TOP things many home inspectors miss
Did you know that most homes build prior to 1970's have a high chance of having asbestos?
Your home inspector may not be able to test for asbestos himself but your inspection report should say and the inspector should notify you if there is a chance of having asbestos.
There are labs and specialists that can test for asbestos. It’s possible to order a home test kit and take a sample yourself to send in, but depending on your own health and confidence in your ability to test for asbestos without causing yourself a potential health issue, you might want to bring in the experts for any tests. They’ll check a portion of your insulation, and if it is asbestos, give you options for how to get it removed.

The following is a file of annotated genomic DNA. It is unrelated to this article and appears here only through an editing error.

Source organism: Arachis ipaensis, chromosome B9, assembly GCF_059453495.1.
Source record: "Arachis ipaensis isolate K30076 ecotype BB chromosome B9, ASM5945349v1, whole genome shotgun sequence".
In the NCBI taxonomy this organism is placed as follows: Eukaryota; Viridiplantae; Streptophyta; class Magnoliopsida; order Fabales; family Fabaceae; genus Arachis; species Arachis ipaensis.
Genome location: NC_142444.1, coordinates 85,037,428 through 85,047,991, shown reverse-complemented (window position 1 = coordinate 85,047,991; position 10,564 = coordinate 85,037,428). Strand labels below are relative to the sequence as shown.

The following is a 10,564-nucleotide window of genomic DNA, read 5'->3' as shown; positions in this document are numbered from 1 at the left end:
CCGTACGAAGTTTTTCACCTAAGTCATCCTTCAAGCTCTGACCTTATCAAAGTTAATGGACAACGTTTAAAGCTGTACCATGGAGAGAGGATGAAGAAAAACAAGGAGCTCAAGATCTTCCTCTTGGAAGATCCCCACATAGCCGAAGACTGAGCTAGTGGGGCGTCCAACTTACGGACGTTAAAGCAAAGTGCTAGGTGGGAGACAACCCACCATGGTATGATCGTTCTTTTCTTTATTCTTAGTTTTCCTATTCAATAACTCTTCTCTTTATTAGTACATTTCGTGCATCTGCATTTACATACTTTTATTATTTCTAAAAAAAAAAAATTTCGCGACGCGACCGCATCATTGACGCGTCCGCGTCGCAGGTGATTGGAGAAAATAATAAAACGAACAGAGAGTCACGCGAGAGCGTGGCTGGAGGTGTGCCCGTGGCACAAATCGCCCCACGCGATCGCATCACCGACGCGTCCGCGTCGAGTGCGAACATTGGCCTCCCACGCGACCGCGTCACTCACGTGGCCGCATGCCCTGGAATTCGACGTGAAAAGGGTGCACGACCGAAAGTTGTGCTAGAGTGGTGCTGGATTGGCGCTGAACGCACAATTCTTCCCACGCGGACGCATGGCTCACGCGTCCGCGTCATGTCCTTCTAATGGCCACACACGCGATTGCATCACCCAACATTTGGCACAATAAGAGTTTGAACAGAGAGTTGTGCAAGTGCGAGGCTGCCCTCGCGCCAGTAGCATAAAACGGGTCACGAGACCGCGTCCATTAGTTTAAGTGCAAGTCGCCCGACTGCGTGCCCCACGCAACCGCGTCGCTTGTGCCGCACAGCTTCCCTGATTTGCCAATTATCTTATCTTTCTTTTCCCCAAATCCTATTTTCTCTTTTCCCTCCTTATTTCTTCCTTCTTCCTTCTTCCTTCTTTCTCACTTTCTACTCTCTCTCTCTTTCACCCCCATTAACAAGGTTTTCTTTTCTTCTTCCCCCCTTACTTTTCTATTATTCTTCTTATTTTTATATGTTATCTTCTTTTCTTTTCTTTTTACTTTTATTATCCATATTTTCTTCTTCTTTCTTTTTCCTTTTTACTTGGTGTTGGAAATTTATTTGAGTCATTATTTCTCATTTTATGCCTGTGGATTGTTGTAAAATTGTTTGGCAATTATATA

Built between 1900 and 1950
Knob and tube wiring consists of fuses and fuse boxes and is considered outdated and inadequate to cover today's loads.
Grade sloping (or draining) back toward the home
This could lead to damp or wet crawlspaces, foundation movement, cracking or settlement. Water wicking up the foundation could lead to rot in the walls, framing members and mold. Some indications of foundation movement include windows that are out of square; interior doors that have large, uneven gaps at the top when the door is closed; or floors visibly out of level. If you see this, know that the cost to correct this problem could add up quickly.
Minor structural damage
Cut and broken trusses are often seen in attic cavities and on occasion we also see structural components missing. Usually repairs are needed, however we find it is rarely an imminent safety hazard.